One year ago Sunday, Mila Rainof MED ’08 was struck by a car as she crossed the busy intersection of York Street and South Frontage Road.
Her death a day later, along with the death of 11-year-old Gabrielle Alexis Lee in a hit-and-run last June, cast a shadow over pedestrian safety on New Haven’s streets, leading to a public push to reduce traffic accident injuries across the city. While Rainof’s friends and family still mourn her death, they said they have been consoled by city and community efforts to improve traffic safety over the past year.
“New Haven’s streets, though still hazardous, are continuing to be made safer, thanks to a number of people in the medical community who got involved in traffic safety initiatives after Mila’s death,” said Karen Jubanyik, Rainof’s former professor.
Dr. Gregory Larkin, professor of surgery in emergency medicine, said he still vividly remembers the shock of learning that one of his students had been involved in an accident. According to police reports from the accident, Rainof had been crossing the street early in the morning of April 19, 2008, when she was struck by an oncoming sports car accelerating to enter the freeway on-ramp.
“On Friday night, I was her mentor,” said Larkin, who described Rainof as a brilliant student who stood apart from the rest of her class. “By Saturday morning, she was my patient.”
Jubanyik, an assistant professor of surgery in emergency medicine, said she first met Rainof while she was a third-year student completing an emergency medicine clerkship at Yale-New Haven Hospital. The night before the fatal accident, Jubanyik said, she remembered seeing Rainof perfecting her ultrasound skills during a rotation in the Yale-New Haven Emergency Department.
“She brought individual care and kindness to each interaction,” Jubanyik recalled. “Mila’s name means compassion, and she truly lived up to it.”
Only weeks from graduation, the medical student was set to begin her residency in California at Alameda County Medical Center’s Highland General Hospital Department of Emergency Medicine — one of the nation’s most competitive programs.
“She had a contagious enthusiasm for taking care of patients in crisis,” Jubanyik said. “I think of her often and know that she lives on if we take lessons we learned from her and bring it to our daily challenges.”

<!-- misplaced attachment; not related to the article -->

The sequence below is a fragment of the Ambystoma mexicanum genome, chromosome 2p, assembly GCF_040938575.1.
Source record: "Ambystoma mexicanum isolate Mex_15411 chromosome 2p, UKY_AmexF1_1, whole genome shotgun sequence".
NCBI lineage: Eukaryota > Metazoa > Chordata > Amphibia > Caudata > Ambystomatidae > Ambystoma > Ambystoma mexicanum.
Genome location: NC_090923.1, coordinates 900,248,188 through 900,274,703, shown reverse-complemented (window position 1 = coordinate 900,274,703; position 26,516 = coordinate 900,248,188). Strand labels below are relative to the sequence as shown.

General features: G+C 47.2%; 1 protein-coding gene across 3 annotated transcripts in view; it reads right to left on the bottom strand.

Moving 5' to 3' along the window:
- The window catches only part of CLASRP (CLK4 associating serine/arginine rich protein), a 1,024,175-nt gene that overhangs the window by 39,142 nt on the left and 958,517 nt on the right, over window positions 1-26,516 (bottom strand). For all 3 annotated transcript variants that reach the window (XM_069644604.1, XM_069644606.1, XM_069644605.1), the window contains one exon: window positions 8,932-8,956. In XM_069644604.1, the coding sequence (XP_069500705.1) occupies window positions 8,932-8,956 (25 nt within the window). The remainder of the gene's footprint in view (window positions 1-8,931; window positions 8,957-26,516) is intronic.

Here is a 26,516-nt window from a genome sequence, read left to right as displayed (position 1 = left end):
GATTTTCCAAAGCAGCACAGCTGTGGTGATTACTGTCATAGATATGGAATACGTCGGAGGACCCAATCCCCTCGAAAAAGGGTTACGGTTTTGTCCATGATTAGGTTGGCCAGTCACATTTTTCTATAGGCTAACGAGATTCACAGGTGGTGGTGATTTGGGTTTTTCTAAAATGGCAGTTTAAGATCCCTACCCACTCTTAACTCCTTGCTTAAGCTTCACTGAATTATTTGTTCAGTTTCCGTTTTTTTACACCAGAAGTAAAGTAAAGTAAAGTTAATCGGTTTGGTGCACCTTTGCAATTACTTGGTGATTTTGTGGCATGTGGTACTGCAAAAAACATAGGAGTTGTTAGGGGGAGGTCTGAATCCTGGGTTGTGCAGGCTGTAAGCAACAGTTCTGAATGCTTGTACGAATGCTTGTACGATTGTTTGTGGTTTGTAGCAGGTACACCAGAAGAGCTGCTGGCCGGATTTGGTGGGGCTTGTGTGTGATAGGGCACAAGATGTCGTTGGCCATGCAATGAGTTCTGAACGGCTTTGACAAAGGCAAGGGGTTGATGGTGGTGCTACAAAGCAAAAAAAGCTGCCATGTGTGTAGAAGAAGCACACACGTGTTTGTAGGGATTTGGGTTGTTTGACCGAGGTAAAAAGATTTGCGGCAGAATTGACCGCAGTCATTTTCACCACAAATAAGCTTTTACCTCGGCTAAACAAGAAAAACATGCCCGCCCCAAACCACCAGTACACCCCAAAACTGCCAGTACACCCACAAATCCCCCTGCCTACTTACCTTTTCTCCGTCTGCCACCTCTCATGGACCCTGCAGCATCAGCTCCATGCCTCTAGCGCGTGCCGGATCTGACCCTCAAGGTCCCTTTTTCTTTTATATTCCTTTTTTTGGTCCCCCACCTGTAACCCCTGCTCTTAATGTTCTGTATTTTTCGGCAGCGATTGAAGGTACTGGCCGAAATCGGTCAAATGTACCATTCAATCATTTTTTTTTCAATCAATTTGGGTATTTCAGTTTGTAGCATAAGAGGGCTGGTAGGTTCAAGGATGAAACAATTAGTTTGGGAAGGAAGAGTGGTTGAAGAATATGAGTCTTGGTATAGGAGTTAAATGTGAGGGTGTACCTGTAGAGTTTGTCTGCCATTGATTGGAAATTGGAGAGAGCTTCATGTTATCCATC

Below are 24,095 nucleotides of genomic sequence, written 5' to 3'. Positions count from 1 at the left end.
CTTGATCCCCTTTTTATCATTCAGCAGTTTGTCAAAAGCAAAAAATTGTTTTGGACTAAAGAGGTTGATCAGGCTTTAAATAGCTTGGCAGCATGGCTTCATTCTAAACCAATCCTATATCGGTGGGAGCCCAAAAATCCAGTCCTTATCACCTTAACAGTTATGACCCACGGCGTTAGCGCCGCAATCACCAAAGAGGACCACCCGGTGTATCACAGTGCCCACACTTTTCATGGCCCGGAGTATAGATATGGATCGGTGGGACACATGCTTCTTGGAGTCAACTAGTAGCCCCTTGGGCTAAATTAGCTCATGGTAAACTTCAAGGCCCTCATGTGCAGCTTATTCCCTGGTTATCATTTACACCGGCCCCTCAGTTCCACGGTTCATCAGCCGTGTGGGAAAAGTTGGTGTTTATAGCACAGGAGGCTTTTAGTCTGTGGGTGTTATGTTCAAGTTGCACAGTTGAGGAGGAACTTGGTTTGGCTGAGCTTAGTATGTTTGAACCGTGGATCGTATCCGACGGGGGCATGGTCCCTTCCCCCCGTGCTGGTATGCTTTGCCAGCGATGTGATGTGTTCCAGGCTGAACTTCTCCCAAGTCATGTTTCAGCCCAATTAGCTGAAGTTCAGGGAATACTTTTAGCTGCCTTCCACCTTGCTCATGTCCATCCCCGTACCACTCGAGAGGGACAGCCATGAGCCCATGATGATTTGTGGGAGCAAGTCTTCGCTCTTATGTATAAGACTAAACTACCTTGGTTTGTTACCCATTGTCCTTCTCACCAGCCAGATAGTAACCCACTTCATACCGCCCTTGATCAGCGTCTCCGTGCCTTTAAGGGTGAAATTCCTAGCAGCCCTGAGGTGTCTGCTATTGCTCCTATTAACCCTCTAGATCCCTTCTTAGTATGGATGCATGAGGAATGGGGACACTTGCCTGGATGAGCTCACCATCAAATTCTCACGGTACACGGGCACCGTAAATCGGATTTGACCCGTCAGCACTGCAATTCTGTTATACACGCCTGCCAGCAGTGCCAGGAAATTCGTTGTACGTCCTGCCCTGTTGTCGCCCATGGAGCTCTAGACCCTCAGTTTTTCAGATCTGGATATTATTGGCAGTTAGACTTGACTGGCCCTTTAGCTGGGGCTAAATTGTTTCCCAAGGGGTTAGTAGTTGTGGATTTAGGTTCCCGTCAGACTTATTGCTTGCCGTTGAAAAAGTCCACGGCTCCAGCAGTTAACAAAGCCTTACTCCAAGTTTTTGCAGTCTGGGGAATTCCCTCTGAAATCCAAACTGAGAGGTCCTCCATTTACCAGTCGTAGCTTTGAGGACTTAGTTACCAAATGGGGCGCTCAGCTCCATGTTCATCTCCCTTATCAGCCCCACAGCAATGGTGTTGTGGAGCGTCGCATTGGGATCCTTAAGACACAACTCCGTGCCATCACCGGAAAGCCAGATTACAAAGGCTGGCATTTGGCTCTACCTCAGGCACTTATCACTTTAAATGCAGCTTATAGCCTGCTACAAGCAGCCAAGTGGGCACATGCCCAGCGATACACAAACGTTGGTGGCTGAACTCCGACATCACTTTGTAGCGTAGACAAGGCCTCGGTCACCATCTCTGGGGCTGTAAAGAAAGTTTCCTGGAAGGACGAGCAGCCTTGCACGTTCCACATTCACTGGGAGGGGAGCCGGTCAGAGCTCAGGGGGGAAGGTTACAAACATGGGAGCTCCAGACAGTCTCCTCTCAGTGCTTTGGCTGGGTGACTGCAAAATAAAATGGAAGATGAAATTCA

A month after the accident, local residents united with officials and individual organizations to form the New Haven Safe Streets Coalition, meant to raise community awareness of traffic safety issues. Last October, the city launched the Street Smarts Campaign, which included an initiative funded by the Yale-New Haven Hospital to upgrade 12 intersections around Yale’s medical district, and shortly after, the city installed new crosswalks and pedestrian signposts in the area.
The New Haven Police Department also arranged for two police units to patrol busy intersections throughout the city to slow down traffic.
Despite the array of initiatives to improve the safety of city streets, officials from the Safe Streets Coalition said they still see room for improvement and hope to avoid at all costs another unnecessary traffic fatality. Last week, Yale, along with the city’s Department of Transportation, Traffic and Parking, launched the Smart Street Web site to demonstrate how pedestrians, cyclists and drivers should act on city streets.
Still, New Haven’s director of parking, Mike Piscitelli, after noting a number of steps the city has taken to improve street safety, said caution starts with the individual: “Street smarts call for your attentiveness at all times; your patience with others; and your willingness to share the road,” he wrote in an e-mail message.
Last year in New Haven, 13 percent of motor-vehicle crashes involved pedestrians — a rate higher than the state’s average of about 9 percent, according to statistics from the Yale School of Medicine trauma unit.
On a discussion board of the 697-member Facebook group dedicated to Rainof’s memory, younger sister Rebecca listed fond anecdotes from happier days. “Mila’s first sentence, spoken at an astoundingly early age, was ‘Get me out of here!’ ” she wrote. “She yelled it from her crib.”
Her sister also wrote how she remembered how the medical student’s favorite means of insult was to call people single-celled organisms, recalling an incident in which Rainof labeled a classmate a “euglena.”
Tina Damarjian shared a memory of a time when her late classmate, after overhearing her calls to order a taxi for her visiting parents, volunteered not only to drive Damarjian’s family from the airport but also to pick out flowers for Damarjian’s parents. The two women barely knew each other at the time, she said.
A memorial scholarship and award fund for graduates of the medical school entering emergency medicine is currently being established at Yale School of Medicine in memory of Mila Rainof.
Juybanik said the most lasting memory of Rainof, though, will be her sincere relationships at the medical school.
“Greetings were always with a hug and a smile,” the professor recalled. “Meeting with Mila was the highlight of any day.”